Parks are quite possibly the only truly democratic and consistently valued resource communities have.
They are there for everyone and quietly go about their business of making our lives better, while outperforming pretty much every market when it comes to a return in investment.
Yet these amazing green spaces are facing a national crisis. Having come to our physical and emotional rescue at the height of the COVID-19 pandemic, many parks are now threatened by budget cuts or development, with newly relaxed planning laws adding to the pressure.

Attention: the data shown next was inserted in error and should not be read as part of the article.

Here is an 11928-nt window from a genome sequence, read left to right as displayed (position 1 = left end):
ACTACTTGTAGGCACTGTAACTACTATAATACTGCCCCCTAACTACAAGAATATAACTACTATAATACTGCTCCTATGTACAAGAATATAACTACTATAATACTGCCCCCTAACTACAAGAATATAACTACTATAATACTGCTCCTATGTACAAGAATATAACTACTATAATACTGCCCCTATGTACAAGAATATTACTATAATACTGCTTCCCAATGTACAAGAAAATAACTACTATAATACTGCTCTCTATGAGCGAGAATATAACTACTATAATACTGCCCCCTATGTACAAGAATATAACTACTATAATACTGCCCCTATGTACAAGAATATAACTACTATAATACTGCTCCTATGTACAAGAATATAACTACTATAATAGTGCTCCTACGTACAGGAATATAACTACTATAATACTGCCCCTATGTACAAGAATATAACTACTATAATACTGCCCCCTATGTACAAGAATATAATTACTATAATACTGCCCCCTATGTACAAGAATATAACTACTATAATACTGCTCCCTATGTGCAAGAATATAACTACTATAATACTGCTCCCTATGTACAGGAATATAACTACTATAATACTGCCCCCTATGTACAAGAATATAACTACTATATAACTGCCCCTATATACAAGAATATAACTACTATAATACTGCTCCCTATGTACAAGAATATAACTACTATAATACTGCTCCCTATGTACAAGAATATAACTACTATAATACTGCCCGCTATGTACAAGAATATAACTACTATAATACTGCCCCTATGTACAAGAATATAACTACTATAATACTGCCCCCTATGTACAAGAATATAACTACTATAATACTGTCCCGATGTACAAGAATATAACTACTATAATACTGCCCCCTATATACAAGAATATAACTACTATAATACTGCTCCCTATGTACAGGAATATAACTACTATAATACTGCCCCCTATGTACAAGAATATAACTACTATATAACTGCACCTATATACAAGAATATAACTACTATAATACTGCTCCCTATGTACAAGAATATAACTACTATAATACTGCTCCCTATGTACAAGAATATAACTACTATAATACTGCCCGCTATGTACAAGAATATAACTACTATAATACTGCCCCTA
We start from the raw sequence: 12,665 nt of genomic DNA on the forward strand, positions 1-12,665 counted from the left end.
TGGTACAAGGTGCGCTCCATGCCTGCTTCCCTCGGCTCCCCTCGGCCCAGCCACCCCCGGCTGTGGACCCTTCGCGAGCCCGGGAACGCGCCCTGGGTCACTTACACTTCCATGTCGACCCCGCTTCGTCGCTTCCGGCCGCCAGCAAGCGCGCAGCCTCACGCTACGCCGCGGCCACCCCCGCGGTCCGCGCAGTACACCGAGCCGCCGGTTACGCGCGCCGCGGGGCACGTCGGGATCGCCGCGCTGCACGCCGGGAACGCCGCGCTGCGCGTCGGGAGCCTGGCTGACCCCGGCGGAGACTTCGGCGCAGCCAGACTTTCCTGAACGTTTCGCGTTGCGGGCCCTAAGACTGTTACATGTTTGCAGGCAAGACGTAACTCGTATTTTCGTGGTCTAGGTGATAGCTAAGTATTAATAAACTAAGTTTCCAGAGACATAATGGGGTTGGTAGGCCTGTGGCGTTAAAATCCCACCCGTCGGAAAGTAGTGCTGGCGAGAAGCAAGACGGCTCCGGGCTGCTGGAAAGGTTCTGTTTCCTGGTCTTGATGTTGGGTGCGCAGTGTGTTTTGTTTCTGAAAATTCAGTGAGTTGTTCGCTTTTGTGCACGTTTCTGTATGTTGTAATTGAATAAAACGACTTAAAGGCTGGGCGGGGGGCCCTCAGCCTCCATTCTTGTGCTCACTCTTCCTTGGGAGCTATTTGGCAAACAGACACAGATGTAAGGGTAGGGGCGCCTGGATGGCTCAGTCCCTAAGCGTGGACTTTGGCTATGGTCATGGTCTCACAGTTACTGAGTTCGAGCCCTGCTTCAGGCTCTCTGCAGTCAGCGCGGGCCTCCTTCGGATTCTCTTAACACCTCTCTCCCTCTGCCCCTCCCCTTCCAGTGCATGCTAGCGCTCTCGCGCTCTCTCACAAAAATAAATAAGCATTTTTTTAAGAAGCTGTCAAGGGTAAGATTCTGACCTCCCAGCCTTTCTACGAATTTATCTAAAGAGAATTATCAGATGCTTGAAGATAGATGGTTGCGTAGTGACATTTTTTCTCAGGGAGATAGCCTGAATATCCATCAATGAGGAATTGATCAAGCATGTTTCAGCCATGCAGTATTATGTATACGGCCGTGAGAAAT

A report, Making Parks Count, from the Parks Alliance outlines the many benefits offered by parks and green spaces; from community cohesion and health, to eco-system services like air and flood alleviation, through to economic gains such as attracting investment or enabling local community enterprises.
It's a wide ranging document aimed at those who use and love their parks and want to act to safeguard them for the wider community and future generations. It offers background information and links to support groups and funders.
We are lucky in London to have so many big parks, but the smaller ones are as important. Together they add up to a huge public resource. Having said that, there are fewer green spaces in deprived areas and this is where Londoners need the greatest help to create new ones.